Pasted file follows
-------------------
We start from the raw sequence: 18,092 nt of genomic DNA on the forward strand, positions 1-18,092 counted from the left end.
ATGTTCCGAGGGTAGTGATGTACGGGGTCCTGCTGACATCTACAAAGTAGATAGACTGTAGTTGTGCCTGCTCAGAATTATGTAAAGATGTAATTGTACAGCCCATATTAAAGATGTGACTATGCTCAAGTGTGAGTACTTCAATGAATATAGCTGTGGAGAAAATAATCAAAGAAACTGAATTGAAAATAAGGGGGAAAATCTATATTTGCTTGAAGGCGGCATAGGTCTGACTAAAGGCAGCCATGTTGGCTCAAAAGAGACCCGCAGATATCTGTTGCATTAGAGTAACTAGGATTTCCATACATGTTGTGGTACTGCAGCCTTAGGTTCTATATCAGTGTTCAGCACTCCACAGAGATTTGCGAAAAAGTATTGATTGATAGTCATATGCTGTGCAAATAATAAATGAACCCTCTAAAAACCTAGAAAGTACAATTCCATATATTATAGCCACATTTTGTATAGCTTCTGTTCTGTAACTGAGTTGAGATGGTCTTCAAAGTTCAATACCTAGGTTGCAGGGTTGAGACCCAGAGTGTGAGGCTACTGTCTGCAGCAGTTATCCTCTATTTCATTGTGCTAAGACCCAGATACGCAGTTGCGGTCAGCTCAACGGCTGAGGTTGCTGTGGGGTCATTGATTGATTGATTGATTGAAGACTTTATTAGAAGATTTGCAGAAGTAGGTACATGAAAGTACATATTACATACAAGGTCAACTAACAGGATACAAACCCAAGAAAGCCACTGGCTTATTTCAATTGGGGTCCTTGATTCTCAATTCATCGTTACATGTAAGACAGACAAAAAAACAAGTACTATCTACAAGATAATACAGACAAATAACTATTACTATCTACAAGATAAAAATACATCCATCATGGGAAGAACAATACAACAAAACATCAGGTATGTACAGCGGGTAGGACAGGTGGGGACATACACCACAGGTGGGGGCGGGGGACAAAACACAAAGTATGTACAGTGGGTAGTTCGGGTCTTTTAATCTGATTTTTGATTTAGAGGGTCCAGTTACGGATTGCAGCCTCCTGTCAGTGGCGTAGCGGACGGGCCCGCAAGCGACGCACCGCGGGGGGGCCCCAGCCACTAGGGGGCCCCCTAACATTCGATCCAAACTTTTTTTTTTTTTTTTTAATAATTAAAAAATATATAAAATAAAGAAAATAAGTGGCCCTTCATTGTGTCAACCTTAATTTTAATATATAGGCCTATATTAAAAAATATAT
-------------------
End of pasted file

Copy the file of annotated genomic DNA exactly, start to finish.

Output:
We start from the raw sequence: 18,092 nt of genomic DNA on the forward strand, positions 1-18,092 counted from the left end.
ATGTTCCGAGGGTAGTGATGTACGGGGTCCTGCTGACATCTACAAAGTAGATAGACTGTAGTTGTGCCTGCTCAGAATTATGTAAAGATGTAATTGTACAGCCCATATTAAAGATGTGACTATGCTCAAGTGTGAGTACTTCAATGAATATAGCTGTGGAGAAAATAATCAAAGAAACTGAATTGAAAATAAGGGGGAAAATCTATATTTGCTTGAAGGCGGCATAGGTCTGACTAAAGGCAGCCATGTTGGCTCAAAAGAGACCCGCAGATATCTGTTGCATTAGAGTAACTAGGATTTCCATACATGTTGTGGTACTGCAGCCTTAGGTTCTATATCAGTGTTCAGCACTCCACAGAGATTTGCGAAAAAGTATTGATTGATAGTCATATGCTGTGCAAATAATAAATGAACCCTCTAAAAACCTAGAAAGTACAATTCCATATATTATAGCCACATTTTGTATAGCTTCTGTTCTGTAACTGAGTTGAGATGGTCTTCAAAGTTCAATACCTAGGTTGCAGGGTTGAGACCCAGAGTGTGAGGCTACTGTCTGCAGCAGTTATCCTCTATTTCATTGTGCTAAGACCCAGATACGCAGTTGCGGTCAGCTCAACGGCTGAGGTTGCTGTGGGGTCATTGATTGATTGATTGATTGAAGACTTTATTAGAAGATTTGCAGAAGTAGGTACATGAAAGTACATATTACATACAAGGTCAACTAACAGGATACAAACCCAAGAAAGCCACTGGCTTATTTCAATTGGGGTCCTTGATTCTCAATTCATCGTTACATGTAAGACAGACAAAAAAACAAGTACTATCTACAAGATAATACAGACAAATAACTATTACTATCTACAAGATAAAAATACATCCATCATGGGAAGAACAATACAACAAAACATCAGGTATGTACAGCGGGTAGGACAGGTGGGGACATACACCACAGGTGGGGGCGGGGGACAAAACACAAAGTATGTACAGTGGGTAGTTCGGGTCTTTTAATCTGATTTTTGATTTAGAGGGTCCAGTTACGGATTGCAGCCTCCTGTCAGTGGCGTAGCGGACGGGCCCGCAAGCGACGCACCGCGGGGGGGCCCCAGCCACTAGGGGGCCCCCTAACATTCGATCCAAACTTTTTTTTTTTTTTTTTAATAATTAAAAAATATATAAAATAAAGAAAATAAGTGGCCCTTCATTGTGTCAACCTTAATTTTAATATATAGGCCTATATTAAAAAATATAT